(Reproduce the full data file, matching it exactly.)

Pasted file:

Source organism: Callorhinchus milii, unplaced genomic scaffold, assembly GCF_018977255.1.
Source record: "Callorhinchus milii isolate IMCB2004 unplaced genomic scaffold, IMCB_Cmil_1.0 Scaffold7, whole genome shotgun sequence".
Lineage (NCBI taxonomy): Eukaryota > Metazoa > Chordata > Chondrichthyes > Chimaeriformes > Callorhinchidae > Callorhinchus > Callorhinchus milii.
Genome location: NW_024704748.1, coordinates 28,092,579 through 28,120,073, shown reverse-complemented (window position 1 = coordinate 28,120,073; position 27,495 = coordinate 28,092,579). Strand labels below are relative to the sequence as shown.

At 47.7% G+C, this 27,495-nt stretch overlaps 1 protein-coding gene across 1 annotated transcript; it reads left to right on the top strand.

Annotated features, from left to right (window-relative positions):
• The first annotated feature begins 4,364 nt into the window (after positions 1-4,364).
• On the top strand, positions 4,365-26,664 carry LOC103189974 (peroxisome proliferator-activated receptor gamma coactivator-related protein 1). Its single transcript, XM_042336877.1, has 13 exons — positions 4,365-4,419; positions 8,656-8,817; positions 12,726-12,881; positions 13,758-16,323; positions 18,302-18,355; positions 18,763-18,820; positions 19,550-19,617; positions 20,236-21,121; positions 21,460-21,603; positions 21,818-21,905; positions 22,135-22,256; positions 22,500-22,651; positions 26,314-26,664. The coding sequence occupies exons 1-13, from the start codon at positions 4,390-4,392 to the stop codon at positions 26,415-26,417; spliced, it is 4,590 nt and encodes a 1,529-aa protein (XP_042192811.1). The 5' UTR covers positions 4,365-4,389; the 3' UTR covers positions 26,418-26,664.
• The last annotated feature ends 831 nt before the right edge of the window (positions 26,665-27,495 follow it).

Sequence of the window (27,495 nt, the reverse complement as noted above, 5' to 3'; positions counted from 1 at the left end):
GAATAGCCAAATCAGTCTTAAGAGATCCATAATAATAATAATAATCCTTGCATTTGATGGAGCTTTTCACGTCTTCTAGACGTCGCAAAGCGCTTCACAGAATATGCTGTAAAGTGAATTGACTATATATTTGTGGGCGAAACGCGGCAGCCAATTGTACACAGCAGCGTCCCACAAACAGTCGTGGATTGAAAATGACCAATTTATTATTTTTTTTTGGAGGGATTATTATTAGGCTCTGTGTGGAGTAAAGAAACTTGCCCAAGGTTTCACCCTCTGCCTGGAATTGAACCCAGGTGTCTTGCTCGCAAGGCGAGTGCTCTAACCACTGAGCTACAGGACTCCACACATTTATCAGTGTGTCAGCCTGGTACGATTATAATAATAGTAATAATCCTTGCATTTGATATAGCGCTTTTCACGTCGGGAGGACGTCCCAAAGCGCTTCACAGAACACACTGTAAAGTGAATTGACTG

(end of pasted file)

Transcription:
Source organism: Callorhinchus milii, unplaced genomic scaffold, assembly GCF_018977255.1.
Source record: "Callorhinchus milii isolate IMCB2004 unplaced genomic scaffold, IMCB_Cmil_1.0 Scaffold7, whole genome shotgun sequence".
Lineage (NCBI taxonomy): Eukaryota > Metazoa > Chordata > Chondrichthyes > Chimaeriformes > Callorhinchidae > Callorhinchus > Callorhinchus milii.
Genome location: NW_024704748.1, coordinates 28,092,579 through 28,120,073, shown reverse-complemented (window position 1 = coordinate 28,120,073; position 27,495 = coordinate 28,092,579). Strand labels below are relative to the sequence as shown.

At 47.7% G+C, this 27,495-nt stretch overlaps 1 protein-coding gene across 1 annotated transcript; it reads left to right on the top strand.

Annotated features, from left to right (window-relative positions):
• The first annotated feature begins 4,364 nt into the window (after positions 1-4,364).
• On the top strand, positions 4,365-26,664 carry LOC103189974 (peroxisome proliferator-activated receptor gamma coactivator-related protein 1). Its single transcript, XM_042336877.1, has 13 exons — positions 4,365-4,419; positions 8,656-8,817; positions 12,726-12,881; positions 13,758-16,323; positions 18,302-18,355; positions 18,763-18,820; positions 19,550-19,617; positions 20,236-21,121; positions 21,460-21,603; positions 21,818-21,905; positions 22,135-22,256; positions 22,500-22,651; positions 26,314-26,664. The coding sequence occupies exons 1-13, from the start codon at positions 4,390-4,392 to the stop codon at positions 26,415-26,417; spliced, it is 4,590 nt and encodes a 1,529-aa protein (XP_042192811.1). The 5' UTR covers positions 4,365-4,389; the 3' UTR covers positions 26,418-26,664.
• The last annotated feature ends 831 nt before the right edge of the window (positions 26,665-27,495 follow it).

Sequence of the window (27,495 nt, the reverse complement as noted above, 5' to 3'; positions counted from 1 at the left end):
GAATAGCCAAATCAGTCTTAAGAGATCCATAATAATAATAATAATCCTTGCATTTGATGGAGCTTTTCACGTCTTCTAGACGTCGCAAAGCGCTTCACAGAATATGCTGTAAAGTGAATTGACTATATATTTGTGGGCGAAACGCGGCAGCCAATTGTACACAGCAGCGTCCCACAAACAGTCGTGGATTGAAAATGACCAATTTATTATTTTTTTTTGGAGGGATTATTATTAGGCTCTGTGTGGAGTAAAGAAACTTGCCCAAGGTTTCACCCTCTGCCTGGAATTGAACCCAGGTGTCTTGCTCGCAAGGCGAGTGCTCTAACCACTGAGCTACAGGACTCCACACATTTATCAGTGTGTCAGCCTGGTACGATTATAATAATAGTAATAATCCTTGCATTTGATATAGCGCTTTTCACGTCGGGAGGACGTCCCAAAGCGCTTCACAGAACACACTGTAAAGTGAATTGACTG